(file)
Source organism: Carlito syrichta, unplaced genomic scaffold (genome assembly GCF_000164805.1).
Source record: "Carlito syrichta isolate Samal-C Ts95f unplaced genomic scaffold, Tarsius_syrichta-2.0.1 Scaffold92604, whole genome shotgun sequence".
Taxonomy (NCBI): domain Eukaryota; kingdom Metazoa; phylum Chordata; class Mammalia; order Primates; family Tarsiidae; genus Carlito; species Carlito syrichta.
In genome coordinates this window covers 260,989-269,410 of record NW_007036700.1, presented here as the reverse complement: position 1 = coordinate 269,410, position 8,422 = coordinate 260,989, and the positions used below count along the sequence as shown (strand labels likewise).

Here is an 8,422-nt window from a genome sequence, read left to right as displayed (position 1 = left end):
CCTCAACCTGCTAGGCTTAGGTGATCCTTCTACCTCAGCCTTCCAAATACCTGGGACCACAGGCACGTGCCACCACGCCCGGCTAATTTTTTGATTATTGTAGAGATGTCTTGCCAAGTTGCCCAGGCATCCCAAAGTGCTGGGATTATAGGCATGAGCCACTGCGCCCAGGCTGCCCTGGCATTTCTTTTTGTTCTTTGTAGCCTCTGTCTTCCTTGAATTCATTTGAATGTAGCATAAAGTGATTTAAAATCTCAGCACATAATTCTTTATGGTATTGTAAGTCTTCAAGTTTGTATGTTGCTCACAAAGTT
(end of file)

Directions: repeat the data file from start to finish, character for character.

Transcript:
Source organism: Carlito syrichta, unplaced genomic scaffold (genome assembly GCF_000164805.1).
Source record: "Carlito syrichta isolate Samal-C Ts95f unplaced genomic scaffold, Tarsius_syrichta-2.0.1 Scaffold92604, whole genome shotgun sequence".
Taxonomy (NCBI): domain Eukaryota; kingdom Metazoa; phylum Chordata; class Mammalia; order Primates; family Tarsiidae; genus Carlito; species Carlito syrichta.
In genome coordinates this window covers 260,989-269,410 of record NW_007036700.1, presented here as the reverse complement: position 1 = coordinate 269,410, position 8,422 = coordinate 260,989, and the positions used below count along the sequence as shown (strand labels likewise).

Here is an 8,422-nt window from a genome sequence, read left to right as displayed (position 1 = left end):
CCTCAACCTGCTAGGCTTAGGTGATCCTTCTACCTCAGCCTTCCAAATACCTGGGACCACAGGCACGTGCCACCACGCCCGGCTAATTTTTTGATTATTGTAGAGATGTCTTGCCAAGTTGCCCAGGCATCCCAAAGTGCTGGGATTATAGGCATGAGCCACTGCGCCCAGGCTGCCCTGGCATTTCTTTTTGTTCTTTGTAGCCTCTGTCTTCCTTGAATTCATTTGAATGTAGCATAAAGTGATTTAAAATCTCAGCACATAATTCTTTATGGTATTGTAAGTCTTCAAGTTTGTATGTTGCTCACAAAGTT